Ponderosa vs. Mighty Mo

Larry Brady observes the havoc that a high, fast-flowing Missouri River can wreak. This stretch of bank near the Ponderosa housing development, seemingly stable with a thick growth of trees, was stripped away by the churning water in 30 minutes time. Homeowners took action to stabilize the bank near their properties so they wouldnt also succumb to the river. (Photo by David Lias)

There is a gargoyle on Larry Bradys property.

Its not perched on a flying buttress of some grand cathedral-like building.

Its a simple statue, in the middle of the back yard behind Bradys home in the Ponderosa housing development along the Missouri River in southeast Clay County.

The statue faces the river, snarling as if to try to warn the rising water to stay away.

Brady laughs when thats pointed out. He knows he and other homeowners along the river need all of the help they can get.

Brady remembers a time when the water has been as high as it now 1997 comes to mind. The high levels of the water that year prompted him to move his house 40 feet farther inland.

He cant recall an instance, in the nearly 20 years hes lived by the Missouri, when its been so vicious.

Bradys and several of his neighbors parcels of property line a stretch of the river where the channel narrows. Further upriver, the water appears calm and placid. By the time it flows through the bottleneck near Bradys home, its a completely different creature boiling, churning, racing by at an estimated 13 miles per hour swift for the normally calm Missouri and able to easily chew up and spit out the river bank if given a chance.

From Dr. Jekyll to Mr. Hyde

The river changed from Dr. Jekyll to Mr. Hyde shortly after the U.S. Corps of Engineers began increasing the flows through mainstem dams on the Missouri River in South and North Dakota and Montana three weeks ago.

The Corps stated in late May that rapidly changing weather conditions in Montana, northern Wyoming and the western Dakotas prompted the release of an unprecedented amount of water from the dams. Saturday, as Brady watched the river churn past his property, water was being released from Gavins Point Dam near Yankton at the rate of 150,000 cubic feet per second (cfs).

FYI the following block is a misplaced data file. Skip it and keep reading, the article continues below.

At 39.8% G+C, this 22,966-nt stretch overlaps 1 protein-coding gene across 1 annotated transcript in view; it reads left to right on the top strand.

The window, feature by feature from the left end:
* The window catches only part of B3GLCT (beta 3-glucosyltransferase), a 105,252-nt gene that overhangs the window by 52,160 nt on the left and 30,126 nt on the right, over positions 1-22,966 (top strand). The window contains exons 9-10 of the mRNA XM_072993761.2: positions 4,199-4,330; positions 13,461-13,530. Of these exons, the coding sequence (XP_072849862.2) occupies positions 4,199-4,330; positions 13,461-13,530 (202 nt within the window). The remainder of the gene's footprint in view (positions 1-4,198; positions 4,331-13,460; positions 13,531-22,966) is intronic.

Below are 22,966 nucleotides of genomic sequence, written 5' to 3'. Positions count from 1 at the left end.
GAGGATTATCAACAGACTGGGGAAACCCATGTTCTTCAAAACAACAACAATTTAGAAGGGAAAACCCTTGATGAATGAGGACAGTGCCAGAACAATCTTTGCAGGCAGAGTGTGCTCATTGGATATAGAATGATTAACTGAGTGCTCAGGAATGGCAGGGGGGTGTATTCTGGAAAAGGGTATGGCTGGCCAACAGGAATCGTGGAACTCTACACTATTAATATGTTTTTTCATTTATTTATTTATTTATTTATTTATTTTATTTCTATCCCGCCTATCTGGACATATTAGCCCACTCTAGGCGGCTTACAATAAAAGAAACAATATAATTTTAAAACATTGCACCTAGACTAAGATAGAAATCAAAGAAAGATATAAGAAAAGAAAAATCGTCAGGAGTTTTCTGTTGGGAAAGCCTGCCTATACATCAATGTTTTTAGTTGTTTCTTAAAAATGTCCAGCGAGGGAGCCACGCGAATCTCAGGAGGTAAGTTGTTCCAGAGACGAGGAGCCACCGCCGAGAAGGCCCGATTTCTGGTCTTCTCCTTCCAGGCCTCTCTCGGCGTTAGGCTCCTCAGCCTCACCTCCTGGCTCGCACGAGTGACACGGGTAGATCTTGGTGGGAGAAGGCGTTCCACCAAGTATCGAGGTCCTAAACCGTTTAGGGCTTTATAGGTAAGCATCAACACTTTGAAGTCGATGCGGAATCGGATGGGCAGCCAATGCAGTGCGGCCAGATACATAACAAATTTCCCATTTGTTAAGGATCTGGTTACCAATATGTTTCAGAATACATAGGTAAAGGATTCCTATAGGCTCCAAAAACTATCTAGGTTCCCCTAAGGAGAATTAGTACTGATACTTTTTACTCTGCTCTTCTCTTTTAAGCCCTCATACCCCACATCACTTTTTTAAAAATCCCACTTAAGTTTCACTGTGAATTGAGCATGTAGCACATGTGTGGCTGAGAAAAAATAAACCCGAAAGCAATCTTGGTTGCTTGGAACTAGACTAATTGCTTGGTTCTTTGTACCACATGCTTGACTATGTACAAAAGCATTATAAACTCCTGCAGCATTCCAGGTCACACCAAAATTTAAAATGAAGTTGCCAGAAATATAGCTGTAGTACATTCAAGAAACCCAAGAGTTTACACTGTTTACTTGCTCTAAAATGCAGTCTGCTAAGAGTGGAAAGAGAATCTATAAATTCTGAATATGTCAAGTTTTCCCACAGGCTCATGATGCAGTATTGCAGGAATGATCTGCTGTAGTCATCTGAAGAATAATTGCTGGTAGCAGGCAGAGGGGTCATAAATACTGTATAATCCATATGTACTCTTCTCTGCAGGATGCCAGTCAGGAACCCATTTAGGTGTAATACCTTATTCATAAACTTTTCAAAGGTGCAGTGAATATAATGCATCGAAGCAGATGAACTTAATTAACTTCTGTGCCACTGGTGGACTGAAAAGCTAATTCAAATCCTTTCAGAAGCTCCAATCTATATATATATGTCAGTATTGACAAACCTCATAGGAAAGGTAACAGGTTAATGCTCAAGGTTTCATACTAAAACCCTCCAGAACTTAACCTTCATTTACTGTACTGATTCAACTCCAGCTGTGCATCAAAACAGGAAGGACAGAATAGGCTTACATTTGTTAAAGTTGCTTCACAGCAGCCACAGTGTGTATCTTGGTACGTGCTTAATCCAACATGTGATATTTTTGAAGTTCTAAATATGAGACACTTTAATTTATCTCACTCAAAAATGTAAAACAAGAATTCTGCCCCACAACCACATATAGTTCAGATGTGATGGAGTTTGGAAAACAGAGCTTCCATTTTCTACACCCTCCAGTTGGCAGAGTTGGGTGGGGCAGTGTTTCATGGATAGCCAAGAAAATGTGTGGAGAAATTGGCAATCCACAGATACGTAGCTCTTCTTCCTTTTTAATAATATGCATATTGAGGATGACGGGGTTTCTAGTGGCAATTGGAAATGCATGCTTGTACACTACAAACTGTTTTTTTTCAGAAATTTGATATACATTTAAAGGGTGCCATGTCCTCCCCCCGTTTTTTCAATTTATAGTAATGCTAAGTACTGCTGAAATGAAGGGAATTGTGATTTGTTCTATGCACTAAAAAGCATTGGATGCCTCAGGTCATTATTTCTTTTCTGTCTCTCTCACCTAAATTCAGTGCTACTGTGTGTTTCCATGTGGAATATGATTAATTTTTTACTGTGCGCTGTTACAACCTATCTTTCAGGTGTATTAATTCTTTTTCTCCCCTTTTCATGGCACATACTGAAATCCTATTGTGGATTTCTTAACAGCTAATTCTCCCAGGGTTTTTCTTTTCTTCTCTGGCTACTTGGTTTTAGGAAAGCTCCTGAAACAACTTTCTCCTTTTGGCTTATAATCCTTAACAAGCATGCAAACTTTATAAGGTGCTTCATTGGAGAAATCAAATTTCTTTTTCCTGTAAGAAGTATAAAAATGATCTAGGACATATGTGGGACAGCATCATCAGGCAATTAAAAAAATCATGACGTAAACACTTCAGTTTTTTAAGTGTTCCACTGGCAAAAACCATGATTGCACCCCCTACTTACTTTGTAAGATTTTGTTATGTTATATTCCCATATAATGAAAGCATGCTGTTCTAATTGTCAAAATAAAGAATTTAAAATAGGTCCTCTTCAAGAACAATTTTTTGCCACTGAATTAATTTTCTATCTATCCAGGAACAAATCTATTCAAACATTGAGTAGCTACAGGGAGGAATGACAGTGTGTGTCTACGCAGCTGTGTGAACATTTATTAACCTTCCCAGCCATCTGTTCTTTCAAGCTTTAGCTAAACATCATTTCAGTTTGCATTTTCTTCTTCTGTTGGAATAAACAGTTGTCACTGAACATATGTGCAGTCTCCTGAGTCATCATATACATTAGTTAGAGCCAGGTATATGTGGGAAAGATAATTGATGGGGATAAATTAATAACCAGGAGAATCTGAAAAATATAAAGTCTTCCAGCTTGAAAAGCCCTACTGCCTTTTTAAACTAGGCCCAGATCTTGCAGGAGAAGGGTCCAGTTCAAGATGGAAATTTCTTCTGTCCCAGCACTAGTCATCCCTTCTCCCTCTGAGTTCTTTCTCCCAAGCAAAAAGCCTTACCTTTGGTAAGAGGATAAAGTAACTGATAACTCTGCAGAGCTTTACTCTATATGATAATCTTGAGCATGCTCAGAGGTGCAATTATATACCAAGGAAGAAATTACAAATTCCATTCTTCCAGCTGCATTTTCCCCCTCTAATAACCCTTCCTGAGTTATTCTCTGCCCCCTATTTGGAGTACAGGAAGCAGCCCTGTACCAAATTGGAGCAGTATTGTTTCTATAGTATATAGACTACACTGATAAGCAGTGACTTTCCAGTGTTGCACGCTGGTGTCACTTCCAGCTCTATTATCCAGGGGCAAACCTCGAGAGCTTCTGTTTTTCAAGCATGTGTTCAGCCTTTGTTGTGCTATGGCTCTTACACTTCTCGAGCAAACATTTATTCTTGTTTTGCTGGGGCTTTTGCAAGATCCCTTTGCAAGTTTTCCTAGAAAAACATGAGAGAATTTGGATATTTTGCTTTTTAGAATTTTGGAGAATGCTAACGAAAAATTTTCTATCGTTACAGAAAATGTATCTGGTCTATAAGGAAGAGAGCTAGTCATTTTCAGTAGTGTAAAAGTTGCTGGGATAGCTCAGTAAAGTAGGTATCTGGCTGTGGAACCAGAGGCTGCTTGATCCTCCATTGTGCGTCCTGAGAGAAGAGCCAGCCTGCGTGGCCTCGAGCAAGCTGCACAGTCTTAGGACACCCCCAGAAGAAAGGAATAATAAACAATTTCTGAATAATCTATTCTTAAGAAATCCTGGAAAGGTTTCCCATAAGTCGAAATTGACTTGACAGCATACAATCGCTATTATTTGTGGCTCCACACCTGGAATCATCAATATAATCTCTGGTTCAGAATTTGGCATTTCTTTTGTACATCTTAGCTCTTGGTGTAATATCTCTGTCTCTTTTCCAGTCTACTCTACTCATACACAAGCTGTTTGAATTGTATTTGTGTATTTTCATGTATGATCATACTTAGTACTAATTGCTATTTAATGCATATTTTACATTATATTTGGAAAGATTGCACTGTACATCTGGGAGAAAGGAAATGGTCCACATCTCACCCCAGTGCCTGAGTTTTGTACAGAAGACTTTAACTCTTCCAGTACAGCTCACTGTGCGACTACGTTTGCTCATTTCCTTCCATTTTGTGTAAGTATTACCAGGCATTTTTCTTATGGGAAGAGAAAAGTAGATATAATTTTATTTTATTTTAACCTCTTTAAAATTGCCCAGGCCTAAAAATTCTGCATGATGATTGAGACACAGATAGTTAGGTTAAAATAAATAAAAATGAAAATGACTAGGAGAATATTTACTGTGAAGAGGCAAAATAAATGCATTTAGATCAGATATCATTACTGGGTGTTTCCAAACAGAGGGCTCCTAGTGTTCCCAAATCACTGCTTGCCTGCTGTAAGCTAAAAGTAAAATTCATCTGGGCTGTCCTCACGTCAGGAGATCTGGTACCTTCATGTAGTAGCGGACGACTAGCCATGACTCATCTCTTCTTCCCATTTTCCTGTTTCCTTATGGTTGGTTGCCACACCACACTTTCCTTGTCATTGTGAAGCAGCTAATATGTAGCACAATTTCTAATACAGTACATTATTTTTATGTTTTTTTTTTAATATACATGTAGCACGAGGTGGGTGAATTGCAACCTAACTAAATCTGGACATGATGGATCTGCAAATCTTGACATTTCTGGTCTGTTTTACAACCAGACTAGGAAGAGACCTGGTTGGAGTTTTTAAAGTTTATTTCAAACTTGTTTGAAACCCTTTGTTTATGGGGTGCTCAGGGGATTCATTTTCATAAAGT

He suspected more water would eventually be headed toward Clay County after the Corps announced late last week that releases from the Oahe Dam would increase to 160,000 cfs by last Sunday.

Turns out Bradys hunch was correct. After a good portion of the state was hit with torrential rainfall Monday night, the Corps announced late Tuesday that flows from Gavins Point would increase to 160,000 cfs by Thursday, June 23 as a result of the continued wet weather throughout the Missouri River Basin.

The impact of an additional 10,000 cfs to the current 150,000 cfs will result in an increase in river stages from 0.7 to 1 foot at Sioux City, IA, and 0.3 to 0.4 of a foot from Omaha to Rulo, Neb. At St. Joseph, Mo., the river stage rise will be roughly 0.6 foot, and at Kansas City, the rise will be roughly 0.7 foot. Actual stages will depend on tributary inflows.

Since the end of May, we have been slowly ramping up releases from our reservoirs to buy time for communities and local and state governments to be able to prepare for high water, Brig. Gen. John McMahon, commander of the Northwestern Division of the Army Corps of Engineers, said Tuesday. We thought we would be able to hold at 150,000 cfs for an extended period of time. Unfortunately, recent rains have reduced our flexibility, and we must evacuate these floodwaters to manage the remaining flood control storage in the reservoir system. As weve stated all along, heavy rain storms could result in major revisions

A call to action

Brady and fellow Ponderosa development homeowners gained a bit of security by taking action when it was announced that higher flows would be headed their way.

The homeowners pooled their resources and hired the services of a barge with a backhoe. The barge operator placed more than 10,000 tons of Corps-approved B-rock along the banks, protecting them from raging current.

The Ponderosa, which was developed beginning in the early 1970s, includes 40 lots that stretch along 3,600 feet of the river. About 20 people, including Brady, live at the development full-time. The remainder have houses or cabins that serve, in normal times, as an enjoyable change-of-pace along the beautiful river during the summer or on weekends.